committed believer. Many of the leaders of the Azadi and of the
rebellion may have been genuinely upset by the abolition of the
caliphate. For the averae Kurd who participated inthe rebellion, the
religious and nationalist motivations were doubtless mixed. Most of the
Kurds thought that the sheikhs who led the rebellion were religious and,
more importantly, Kurds.

Many other crucial events, factors, and developments played a role in
the rebellion. Many of the leaders wanted to protect their land, their
domination of the markets for their livestock , and their control of the
legal system, all or some of which seemed to be threatened by the
secularizing and centralizing reforms of the central government in
Ankara. The Sheikh Said rebellion was a turning point in the history of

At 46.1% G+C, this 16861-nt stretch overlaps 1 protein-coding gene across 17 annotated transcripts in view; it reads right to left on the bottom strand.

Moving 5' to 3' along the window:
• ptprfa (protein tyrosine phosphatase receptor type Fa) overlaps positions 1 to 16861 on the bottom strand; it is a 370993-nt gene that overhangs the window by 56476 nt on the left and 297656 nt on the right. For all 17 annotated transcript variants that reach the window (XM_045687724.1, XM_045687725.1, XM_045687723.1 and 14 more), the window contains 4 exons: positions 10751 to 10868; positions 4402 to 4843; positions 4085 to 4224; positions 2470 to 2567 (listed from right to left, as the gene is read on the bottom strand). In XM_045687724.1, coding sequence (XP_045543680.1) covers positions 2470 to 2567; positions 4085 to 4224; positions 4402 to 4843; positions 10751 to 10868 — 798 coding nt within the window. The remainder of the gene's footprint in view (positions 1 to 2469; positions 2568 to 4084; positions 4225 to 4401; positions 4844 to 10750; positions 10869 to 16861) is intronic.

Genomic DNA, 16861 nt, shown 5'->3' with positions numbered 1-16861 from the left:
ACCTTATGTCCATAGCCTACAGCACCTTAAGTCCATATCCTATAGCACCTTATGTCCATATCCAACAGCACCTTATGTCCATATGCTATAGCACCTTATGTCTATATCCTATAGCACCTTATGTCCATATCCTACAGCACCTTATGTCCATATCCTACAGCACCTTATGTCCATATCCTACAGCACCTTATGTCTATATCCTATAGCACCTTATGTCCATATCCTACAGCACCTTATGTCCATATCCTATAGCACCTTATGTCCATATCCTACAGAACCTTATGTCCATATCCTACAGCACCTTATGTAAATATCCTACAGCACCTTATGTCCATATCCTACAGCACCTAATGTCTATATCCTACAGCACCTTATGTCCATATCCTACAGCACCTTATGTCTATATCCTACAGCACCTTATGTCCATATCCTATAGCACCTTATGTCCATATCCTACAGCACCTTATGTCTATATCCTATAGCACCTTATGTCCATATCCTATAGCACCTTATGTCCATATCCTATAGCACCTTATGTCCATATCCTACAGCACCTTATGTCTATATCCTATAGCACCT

the Kurds in that nationalism was the prime factor in its organization
and development. This is
indicated by the fact that the subsequent large rebellions by the Kurds
were nationalist and religious, employing nationalist symbols and
propaganda. The Sheikh Said rebellion clearly demonstrated the direction
that Kurdish nationalism was to take. In the Zeylan (1930) and Agri
(1926-1932) rebellions, nationalist Kurdish slogans were used
extensively.

This does not mean that traditional motivations of banditry and tribal
feuds, as well as personal vendettas, were not prominent casual factors
in the rebellion. In this and in other senses, the rebellion could be
described as "primitive," as Amal Vinogradov
describes the Iraqi revolt of 1920. But the Sheikh Said rebellion , like
the Iraqi rebellion, was a genuine national response to fundamental
dislocations in the political and socioeconomic spheres. Like their
Kurdish counterparts who had gained so much experience by their
participation in the Hamidiye Regiments and in World War I, the Iraqi
tribesmen (some of whom were Kurdish) who fought in the Ottoman army